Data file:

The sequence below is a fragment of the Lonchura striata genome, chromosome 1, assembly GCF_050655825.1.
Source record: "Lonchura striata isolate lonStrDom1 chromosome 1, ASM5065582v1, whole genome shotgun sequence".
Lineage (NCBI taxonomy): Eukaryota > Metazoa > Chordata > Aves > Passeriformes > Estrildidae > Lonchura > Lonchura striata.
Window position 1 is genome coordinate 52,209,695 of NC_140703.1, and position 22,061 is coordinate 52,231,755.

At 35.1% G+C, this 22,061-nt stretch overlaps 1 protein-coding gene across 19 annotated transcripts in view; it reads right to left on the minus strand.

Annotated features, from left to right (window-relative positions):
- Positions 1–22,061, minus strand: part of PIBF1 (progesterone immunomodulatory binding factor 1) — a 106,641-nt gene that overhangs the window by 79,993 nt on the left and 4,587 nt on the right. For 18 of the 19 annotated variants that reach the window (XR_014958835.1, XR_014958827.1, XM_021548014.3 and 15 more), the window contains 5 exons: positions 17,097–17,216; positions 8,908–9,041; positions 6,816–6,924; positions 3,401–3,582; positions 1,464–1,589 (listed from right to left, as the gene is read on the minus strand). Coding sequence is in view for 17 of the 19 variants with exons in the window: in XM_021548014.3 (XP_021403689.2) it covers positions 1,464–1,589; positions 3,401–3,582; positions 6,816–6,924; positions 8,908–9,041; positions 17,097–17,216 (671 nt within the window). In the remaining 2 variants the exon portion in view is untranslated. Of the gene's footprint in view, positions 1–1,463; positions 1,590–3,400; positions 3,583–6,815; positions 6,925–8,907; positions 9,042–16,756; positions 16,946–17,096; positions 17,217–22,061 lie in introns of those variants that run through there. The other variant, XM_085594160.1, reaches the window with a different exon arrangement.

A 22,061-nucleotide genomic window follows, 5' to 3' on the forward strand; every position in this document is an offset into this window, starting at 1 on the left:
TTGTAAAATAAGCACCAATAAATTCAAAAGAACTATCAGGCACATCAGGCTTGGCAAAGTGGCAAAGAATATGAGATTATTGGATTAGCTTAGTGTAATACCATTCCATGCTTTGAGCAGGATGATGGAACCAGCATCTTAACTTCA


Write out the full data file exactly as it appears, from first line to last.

The sequence below is a fragment of the Lonchura striata genome, chromosome 1, assembly GCF_050655825.1.
Source record: "Lonchura striata isolate lonStrDom1 chromosome 1, ASM5065582v1, whole genome shotgun sequence".
Lineage (NCBI taxonomy): Eukaryota > Metazoa > Chordata > Aves > Passeriformes > Estrildidae > Lonchura > Lonchura striata.
Window position 1 is genome coordinate 52,209,695 of NC_140703.1, and position 22,061 is coordinate 52,231,755.

At 35.1% G+C, this 22,061-nt stretch overlaps 1 protein-coding gene across 19 annotated transcripts in view; it reads right to left on the minus strand.

Annotated features, from left to right (window-relative positions):
- Positions 1–22,061, minus strand: part of PIBF1 (progesterone immunomodulatory binding factor 1) — a 106,641-nt gene that overhangs the window by 79,993 nt on the left and 4,587 nt on the right. For 18 of the 19 annotated variants that reach the window (XR_014958835.1, XR_014958827.1, XM_021548014.3 and 15 more), the window contains 5 exons: positions 17,097–17,216; positions 8,908–9,041; positions 6,816–6,924; positions 3,401–3,582; positions 1,464–1,589 (listed from right to left, as the gene is read on the minus strand). Coding sequence is in view for 17 of the 19 variants with exons in the window: in XM_021548014.3 (XP_021403689.2) it covers positions 1,464–1,589; positions 3,401–3,582; positions 6,816–6,924; positions 8,908–9,041; positions 17,097–17,216 (671 nt within the window). In the remaining 2 variants the exon portion in view is untranslated. Of the gene's footprint in view, positions 1–1,463; positions 1,590–3,400; positions 3,583–6,815; positions 6,925–8,907; positions 9,042–16,756; positions 16,946–17,096; positions 17,217–22,061 lie in introns of those variants that run through there. The other variant, XM_085594160.1, reaches the window with a different exon arrangement.

A 22,061-nucleotide genomic window follows, 5' to 3' on the forward strand; every position in this document is an offset into this window, starting at 1 on the left:
TTGTAAAATAAGCACCAATAAATTCAAAAGAACTATCAGGCACATCAGGCTTGGCAAAGTGGCAAAGAATATGAGATTATTGGATTAGCTTAGTGTAATACCATTCCATGCTTTGAGCAGGATGATGGAACCAGCATCTTAACTTCA